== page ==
By G. Sivapragasam
Rules and regulations are essentially a code of conduct that members of the community have agreed to abide by to live in society.
Not a single day passes in this nation without one reading or hearing complaints about some act or omission by the government. Admittedly some of the grievances are not without cause or justification. However, the whingeing has touched a level where one is left with the impression that everything that is wrong in this country is the government’s fault.
Moaning and groaning is a national preoccupation today. The loudest criticisms originate from members of the upper-middle class of our society who, substantively, are the elite of this nation.
While this elite group exercise little hesitancy in complaining about the sins of the government, their own social manners leave a lot to be desired. These very same people who are loud in their complaints against the government demonstrate little compunction in engaging in unsociable conduct without a care how their actions would affect their neighbours and members of society.
And more remarkably, our society, which takes umbrage at the smallest infraction by the government, shows astonishing tolerance to anti-social behaviour of their peers.
On Monday, April 7, the Star carried on its front page in graphic detail, our rivers filled with filth and garbage. It went on to suggest it contributed to the current water shortage in the Klang Valley, as polluted rivers resulted in less water being pumped into the treatment plants translating into less clean water available for distribution to households.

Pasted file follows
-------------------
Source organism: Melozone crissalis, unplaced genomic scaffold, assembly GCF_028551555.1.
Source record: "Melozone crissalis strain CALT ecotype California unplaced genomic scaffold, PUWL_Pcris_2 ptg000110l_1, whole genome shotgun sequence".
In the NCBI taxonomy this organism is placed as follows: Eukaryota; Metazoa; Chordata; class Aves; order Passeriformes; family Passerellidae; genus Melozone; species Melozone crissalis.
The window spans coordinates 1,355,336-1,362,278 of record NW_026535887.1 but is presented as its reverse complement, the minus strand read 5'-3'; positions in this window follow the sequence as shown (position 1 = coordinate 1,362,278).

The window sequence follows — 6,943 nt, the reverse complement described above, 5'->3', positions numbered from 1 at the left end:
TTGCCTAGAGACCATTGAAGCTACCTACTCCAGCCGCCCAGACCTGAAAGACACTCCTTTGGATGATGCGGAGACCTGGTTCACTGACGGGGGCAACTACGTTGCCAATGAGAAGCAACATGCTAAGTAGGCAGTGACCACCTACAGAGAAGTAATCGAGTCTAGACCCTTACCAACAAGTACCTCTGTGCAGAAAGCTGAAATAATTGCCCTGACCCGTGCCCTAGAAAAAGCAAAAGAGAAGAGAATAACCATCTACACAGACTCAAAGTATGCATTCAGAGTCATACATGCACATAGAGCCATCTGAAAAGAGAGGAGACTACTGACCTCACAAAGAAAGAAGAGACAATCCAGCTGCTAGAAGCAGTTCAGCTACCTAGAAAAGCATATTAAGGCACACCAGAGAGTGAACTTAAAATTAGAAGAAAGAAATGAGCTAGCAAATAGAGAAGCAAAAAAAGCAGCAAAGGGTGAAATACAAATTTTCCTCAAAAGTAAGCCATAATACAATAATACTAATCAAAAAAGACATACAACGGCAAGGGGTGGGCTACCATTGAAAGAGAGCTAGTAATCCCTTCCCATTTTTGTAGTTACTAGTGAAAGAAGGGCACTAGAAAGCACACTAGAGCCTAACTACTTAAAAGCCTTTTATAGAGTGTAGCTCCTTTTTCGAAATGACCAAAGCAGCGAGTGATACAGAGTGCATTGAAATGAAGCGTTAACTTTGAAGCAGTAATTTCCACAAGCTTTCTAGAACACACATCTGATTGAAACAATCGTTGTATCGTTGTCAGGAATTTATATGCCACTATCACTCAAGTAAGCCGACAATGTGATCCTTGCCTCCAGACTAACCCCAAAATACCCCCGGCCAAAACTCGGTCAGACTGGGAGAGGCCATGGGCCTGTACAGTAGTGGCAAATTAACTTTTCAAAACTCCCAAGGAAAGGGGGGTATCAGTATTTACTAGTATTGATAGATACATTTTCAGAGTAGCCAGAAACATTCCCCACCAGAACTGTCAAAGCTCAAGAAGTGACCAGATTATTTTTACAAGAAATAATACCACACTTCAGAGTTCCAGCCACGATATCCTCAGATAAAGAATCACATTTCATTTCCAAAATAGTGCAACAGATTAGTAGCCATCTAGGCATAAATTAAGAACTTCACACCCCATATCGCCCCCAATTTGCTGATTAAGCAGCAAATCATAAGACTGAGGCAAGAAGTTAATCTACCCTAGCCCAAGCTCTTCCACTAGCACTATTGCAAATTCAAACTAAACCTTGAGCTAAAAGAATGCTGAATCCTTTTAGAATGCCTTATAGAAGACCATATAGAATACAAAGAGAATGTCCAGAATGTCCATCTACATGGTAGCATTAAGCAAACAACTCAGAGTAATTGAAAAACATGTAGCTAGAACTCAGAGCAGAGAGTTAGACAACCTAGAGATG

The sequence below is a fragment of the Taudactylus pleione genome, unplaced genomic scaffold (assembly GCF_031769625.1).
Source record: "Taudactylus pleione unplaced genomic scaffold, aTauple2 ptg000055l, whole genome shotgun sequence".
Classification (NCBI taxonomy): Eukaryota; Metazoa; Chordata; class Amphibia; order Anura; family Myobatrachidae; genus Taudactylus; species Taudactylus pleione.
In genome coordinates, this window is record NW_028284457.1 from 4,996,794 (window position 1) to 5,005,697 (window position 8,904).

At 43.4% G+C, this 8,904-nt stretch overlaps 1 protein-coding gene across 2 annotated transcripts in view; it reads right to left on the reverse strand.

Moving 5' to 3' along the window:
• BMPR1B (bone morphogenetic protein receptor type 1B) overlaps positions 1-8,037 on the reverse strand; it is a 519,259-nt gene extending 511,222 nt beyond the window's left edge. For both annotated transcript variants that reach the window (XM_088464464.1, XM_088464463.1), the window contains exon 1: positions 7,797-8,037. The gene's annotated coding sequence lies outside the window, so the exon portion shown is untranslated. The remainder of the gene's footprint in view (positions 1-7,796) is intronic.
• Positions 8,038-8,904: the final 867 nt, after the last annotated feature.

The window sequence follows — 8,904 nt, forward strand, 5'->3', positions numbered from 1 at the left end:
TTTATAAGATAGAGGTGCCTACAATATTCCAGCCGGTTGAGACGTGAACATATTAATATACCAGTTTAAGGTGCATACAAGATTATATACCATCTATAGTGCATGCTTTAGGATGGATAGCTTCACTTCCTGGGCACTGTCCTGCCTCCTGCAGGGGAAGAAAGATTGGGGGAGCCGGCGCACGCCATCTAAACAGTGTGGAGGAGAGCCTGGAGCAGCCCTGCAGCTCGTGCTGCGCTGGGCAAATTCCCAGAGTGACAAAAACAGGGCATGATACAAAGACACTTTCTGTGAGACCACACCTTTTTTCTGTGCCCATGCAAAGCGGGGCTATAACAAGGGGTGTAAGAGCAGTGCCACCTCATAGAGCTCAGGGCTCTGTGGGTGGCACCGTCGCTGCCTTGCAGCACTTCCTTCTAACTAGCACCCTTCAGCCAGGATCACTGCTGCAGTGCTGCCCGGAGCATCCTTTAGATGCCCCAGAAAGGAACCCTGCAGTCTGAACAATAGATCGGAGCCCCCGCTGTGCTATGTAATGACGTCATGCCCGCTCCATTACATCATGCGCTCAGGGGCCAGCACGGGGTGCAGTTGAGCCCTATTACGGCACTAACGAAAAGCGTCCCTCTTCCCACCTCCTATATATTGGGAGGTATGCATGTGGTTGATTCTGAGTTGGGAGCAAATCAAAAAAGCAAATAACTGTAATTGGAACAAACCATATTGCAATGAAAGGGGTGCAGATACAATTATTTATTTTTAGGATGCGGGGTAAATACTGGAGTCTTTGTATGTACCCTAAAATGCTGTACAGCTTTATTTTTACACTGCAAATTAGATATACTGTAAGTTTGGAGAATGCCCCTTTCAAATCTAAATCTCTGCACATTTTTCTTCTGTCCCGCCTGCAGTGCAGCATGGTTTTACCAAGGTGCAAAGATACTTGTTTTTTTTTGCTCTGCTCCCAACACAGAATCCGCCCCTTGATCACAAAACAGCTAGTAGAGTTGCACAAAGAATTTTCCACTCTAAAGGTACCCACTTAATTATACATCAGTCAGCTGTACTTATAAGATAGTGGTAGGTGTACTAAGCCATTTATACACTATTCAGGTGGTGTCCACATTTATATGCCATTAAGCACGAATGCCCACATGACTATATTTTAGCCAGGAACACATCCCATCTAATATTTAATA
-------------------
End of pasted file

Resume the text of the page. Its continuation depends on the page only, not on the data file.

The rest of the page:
It estimated that 300,000 tonnes of garbage are dumped into rivers yearly. I believe that this is a very conservative estimate. It is just that we have been fortunate to live in a climate where heavy rainfall clears the rivers regularly. However, changing weather patterns with longer drier spells may result in our rivers turning into garbage corridors. Who is to be blamed for this? By no stretch of imagination can we place this at the door of the government.
Jalan Tun Dr Ismail (formerly Thompson Road) is a high-end residential area. Recently the area has witnessed a surge of new houses, some costing in excess of several millions. The residents, who must be very well off to live in this area, could reasonably be expected to demonstrate a certain level of civic consciousness. However, their behaviour speaks otherwise. Garbage is dumped by the roadside, the offenders taking care that it is away from their houses.
It would appear that their sense of quality of life does not extend beyond the perimeter of their residences with little thought that other residents may have different values.
Not too far away from this location is a cemetery. How the cemetery is maintained is a reflection of the mind-set of the community. For most of the year it is a secondary jungle, at best. Once a year descendants of those buried in the cemetery arrive in droves to pay respect to their ancestors. The cleaning method employed can only be described as slash and burn. The event ends with burnt vegetation, including trees and garbage left at the gravesite.
Is this how one honours ancestors? A couple of dollars from each descendant could transform this place, which is in the prime part of the City, into a great-looking park that would not only deliver dignity to the departed but be an attraction for Ipoh’s residents and visitors.
There are many things that we ourselves can do to improve the quality of our lives. What we need is a change of mind-set that goes beyond selfishness. Rules and regulations are essentially a code of conduct that members of the community have agreed to abide by to live in society. Breach of this covenant is a betrayal of this societal code.